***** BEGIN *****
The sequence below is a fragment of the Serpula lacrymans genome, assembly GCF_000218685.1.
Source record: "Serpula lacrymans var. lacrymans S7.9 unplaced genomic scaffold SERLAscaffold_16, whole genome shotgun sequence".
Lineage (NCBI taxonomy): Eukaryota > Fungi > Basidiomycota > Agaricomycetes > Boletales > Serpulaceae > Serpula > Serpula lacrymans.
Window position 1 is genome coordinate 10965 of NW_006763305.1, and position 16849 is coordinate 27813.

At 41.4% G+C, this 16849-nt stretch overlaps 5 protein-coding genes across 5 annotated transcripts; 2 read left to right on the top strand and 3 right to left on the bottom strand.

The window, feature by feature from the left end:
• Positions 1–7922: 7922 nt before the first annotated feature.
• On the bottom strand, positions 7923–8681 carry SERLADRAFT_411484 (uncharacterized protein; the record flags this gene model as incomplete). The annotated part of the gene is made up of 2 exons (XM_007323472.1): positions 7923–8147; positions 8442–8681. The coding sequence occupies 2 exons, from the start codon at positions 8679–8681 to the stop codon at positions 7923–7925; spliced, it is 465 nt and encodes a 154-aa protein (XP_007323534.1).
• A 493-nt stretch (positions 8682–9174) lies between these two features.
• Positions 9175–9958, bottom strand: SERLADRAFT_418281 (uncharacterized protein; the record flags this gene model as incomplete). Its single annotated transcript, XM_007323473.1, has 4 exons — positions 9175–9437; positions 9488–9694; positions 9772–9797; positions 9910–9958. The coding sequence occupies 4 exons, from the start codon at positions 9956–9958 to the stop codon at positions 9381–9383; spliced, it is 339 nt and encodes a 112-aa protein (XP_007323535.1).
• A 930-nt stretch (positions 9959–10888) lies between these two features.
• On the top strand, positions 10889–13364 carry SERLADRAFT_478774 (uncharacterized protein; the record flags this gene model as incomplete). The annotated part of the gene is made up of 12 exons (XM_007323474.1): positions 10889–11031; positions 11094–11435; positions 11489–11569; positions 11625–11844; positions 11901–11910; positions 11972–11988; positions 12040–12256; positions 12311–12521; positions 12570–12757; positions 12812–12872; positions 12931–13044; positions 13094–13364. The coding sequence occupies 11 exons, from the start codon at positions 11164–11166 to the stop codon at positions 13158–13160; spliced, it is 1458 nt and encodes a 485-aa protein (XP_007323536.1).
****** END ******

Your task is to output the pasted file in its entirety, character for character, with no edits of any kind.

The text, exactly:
The sequence below is a fragment of the Serpula lacrymans genome, assembly GCF_000218685.1.
Source record: "Serpula lacrymans var. lacrymans S7.9 unplaced genomic scaffold SERLAscaffold_16, whole genome shotgun sequence".
Lineage (NCBI taxonomy): Eukaryota > Fungi > Basidiomycota > Agaricomycetes > Boletales > Serpulaceae > Serpula > Serpula lacrymans.
Window position 1 is genome coordinate 10965 of NW_006763305.1, and position 16849 is coordinate 27813.

At 41.4% G+C, this 16849-nt stretch overlaps 5 protein-coding genes across 5 annotated transcripts; 2 read left to right on the top strand and 3 right to left on the bottom strand.

The window, feature by feature from the left end:
• Positions 1–7922: 7922 nt before the first annotated feature.
• On the bottom strand, positions 7923–8681 carry SERLADRAFT_411484 (uncharacterized protein; the record flags this gene model as incomplete). The annotated part of the gene is made up of 2 exons (XM_007323472.1): positions 7923–8147; positions 8442–8681. The coding sequence occupies 2 exons, from the start codon at positions 8679–8681 to the stop codon at positions 7923–7925; spliced, it is 465 nt and encodes a 154-aa protein (XP_007323534.1).
• A 493-nt stretch (positions 8682–9174) lies between these two features.
• Positions 9175–9958, bottom strand: SERLADRAFT_418281 (uncharacterized protein; the record flags this gene model as incomplete). Its single annotated transcript, XM_007323473.1, has 4 exons — positions 9175–9437; positions 9488–9694; positions 9772–9797; positions 9910–9958. The coding sequence occupies 4 exons, from the start codon at positions 9956–9958 to the stop codon at positions 9381–9383; spliced, it is 339 nt and encodes a 112-aa protein (XP_007323535.1).
• A 930-nt stretch (positions 9959–10888) lies between these two features.
• On the top strand, positions 10889–13364 carry SERLADRAFT_478774 (uncharacterized protein; the record flags this gene model as incomplete). The annotated part of the gene is made up of 12 exons (XM_007323474.1): positions 10889–11031; positions 11094–11435; positions 11489–11569; positions 11625–11844; positions 11901–11910; positions 11972–11988; positions 12040–12256; positions 12311–12521; positions 12570–12757; positions 12812–12872; positions 12931–13044; positions 13094–13364. The coding sequence occupies 11 exons, from the start codon at positions 11164–11166 to the stop codon at positions 13158–13160; spliced, it is 1458 nt and encodes a 485-aa protein (XP_007323536.1).